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The Napoleon Series > Book Reviews > Books on military subjects

Austrian Grenadiers and Infantry: 1788 - 1816

Hollins, David. Austrian Grenadiers and Infantry, 1788-1816. ("Warrior" Series, no. 24). Illustrations by Jeffrey Burn. Oxford, UK: Osprey, 1998. 64 pages. ISBN# 1855327422. Softcover. $16.95.


Austrian Grenadier

Despite its importance, the Austrian army remains a relatively neglected subject of the Napoleonic Wars. With numerous new works being published on the French army, there are only few works dealing with the Austrian infantry engaged in the wars against the revolutionary France. In Austrian Grenadiers and Infantry, David Hollins had written an interesting and useful introduction to Austrian troops of the Napoleonic Wars. Based on his research in Austrians archives, this booklet provides informative insight on the topic.

The author has organized the book into short chapters covering various aspects of army life. "The Raw Material" describes potential recruits, recruitment requirements, drafting ceremony and difficulties related to it. The next chapter "Training" concentrates on drilling of soldiers and covers the various regulations adopted by Austrians during this period, including the 1769 and the 1806-1807 Regulations. The chapter on leadership covers Austrian officer corps leading infantry and grenadier regiments. Hollins provides interesting details on organization of each regiment, background and training of officers.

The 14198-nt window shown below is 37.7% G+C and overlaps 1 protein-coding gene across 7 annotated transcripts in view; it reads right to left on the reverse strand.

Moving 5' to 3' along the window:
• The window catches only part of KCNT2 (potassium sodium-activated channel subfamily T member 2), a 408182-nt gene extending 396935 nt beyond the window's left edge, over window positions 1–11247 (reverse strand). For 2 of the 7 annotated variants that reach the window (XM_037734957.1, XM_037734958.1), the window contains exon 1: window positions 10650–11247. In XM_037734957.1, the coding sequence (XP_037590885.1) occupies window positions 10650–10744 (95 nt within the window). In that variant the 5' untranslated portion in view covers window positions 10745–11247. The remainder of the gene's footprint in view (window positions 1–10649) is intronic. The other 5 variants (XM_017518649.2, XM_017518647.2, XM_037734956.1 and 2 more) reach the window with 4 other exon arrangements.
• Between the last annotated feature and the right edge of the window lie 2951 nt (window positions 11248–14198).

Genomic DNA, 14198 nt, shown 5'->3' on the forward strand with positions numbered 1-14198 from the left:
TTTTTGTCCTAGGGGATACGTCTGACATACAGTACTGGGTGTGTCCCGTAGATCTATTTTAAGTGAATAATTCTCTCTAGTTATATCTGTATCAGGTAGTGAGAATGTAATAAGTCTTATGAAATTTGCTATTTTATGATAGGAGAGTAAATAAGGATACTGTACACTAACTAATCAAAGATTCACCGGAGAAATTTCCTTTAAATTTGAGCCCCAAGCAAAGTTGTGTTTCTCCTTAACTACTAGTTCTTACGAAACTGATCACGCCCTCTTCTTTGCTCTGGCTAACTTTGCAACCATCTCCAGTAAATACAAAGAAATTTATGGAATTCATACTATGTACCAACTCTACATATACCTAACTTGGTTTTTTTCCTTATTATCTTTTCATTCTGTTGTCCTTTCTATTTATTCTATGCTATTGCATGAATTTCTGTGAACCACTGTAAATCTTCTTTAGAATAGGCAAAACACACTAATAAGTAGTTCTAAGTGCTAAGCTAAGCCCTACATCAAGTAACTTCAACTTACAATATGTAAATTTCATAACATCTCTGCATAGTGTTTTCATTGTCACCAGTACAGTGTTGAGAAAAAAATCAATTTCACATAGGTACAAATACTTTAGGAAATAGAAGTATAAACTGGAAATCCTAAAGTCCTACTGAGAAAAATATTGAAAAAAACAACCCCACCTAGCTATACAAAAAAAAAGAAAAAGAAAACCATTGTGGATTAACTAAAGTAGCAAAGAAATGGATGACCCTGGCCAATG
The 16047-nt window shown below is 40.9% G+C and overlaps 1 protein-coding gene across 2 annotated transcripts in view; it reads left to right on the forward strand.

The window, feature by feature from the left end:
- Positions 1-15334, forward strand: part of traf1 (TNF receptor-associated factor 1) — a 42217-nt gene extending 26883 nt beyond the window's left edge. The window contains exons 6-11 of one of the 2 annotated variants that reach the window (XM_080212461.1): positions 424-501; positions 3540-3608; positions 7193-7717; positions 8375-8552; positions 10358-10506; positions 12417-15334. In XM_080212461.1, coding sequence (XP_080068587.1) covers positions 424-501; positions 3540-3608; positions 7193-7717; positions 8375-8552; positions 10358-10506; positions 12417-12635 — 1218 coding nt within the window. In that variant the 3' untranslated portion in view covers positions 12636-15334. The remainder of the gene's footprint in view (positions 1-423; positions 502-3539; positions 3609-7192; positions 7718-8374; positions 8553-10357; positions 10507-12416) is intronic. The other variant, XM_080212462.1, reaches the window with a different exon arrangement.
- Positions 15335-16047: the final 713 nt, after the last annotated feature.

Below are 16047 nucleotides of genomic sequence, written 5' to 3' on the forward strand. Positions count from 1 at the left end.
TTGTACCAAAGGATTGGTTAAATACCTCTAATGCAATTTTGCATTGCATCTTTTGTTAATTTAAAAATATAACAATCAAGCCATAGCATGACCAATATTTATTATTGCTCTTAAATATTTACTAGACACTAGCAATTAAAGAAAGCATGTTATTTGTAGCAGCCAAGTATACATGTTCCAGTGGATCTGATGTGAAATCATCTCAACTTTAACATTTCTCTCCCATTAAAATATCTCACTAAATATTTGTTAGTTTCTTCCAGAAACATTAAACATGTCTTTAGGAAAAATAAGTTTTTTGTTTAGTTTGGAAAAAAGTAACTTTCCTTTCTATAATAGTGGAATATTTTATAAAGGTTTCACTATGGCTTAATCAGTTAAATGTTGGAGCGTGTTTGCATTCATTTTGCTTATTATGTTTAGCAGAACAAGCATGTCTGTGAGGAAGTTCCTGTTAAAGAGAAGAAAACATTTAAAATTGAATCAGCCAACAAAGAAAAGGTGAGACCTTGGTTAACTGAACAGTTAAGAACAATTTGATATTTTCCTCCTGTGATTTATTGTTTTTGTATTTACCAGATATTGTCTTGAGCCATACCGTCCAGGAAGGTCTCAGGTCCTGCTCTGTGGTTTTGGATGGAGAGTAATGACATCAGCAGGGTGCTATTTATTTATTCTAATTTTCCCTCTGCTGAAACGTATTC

"On campaign" describes life of an Austrian infantryman during the numerous campaigns the Austrians fought between 1788 and 1815. Hollins explains the regimental supply system and proceeds to portray the soldiers' life on campaign in 1805, 1809 and 1812. Although relatively brief, the chapter on tactics has enough information to introduce a reader to Austrian tactical maneuvers. Throughout the book, the author uses various primary sources, memoirs and reports to enliven the narrative. His chapter "Into Battle" is the best example of this and author does a superb job describing the Austrian fighting style, concentrating on Battle of Wagram of 6 July 1809.

One of the greatest assets of this book lays in numerous black and white illustrations that animate the entire book and help the reader to imagine himself in the period discussed. Various tables and charts are also inserted throughout book and provide interesting data on Austrian pay and bread portions, measures, soldier's paces as well as infantry maneuvers and deployment. Finally, Jeffrey Burn's twelve color plates are excellent for their quality and details. The bibliography at the end of book details sources considered for this book, as well as information on where to find additional material on the topic.

In conclusion, David Hollins contributed another useful booklet to the Osprey Series. It is a well-documented and informative view on Austrian army and any student of the Revolutionary and Napoleonic Wars will find it engaging and illuminating.


Reviewed by Alexander Mikaberidze.
Placed on the Napoleon Series: November 2004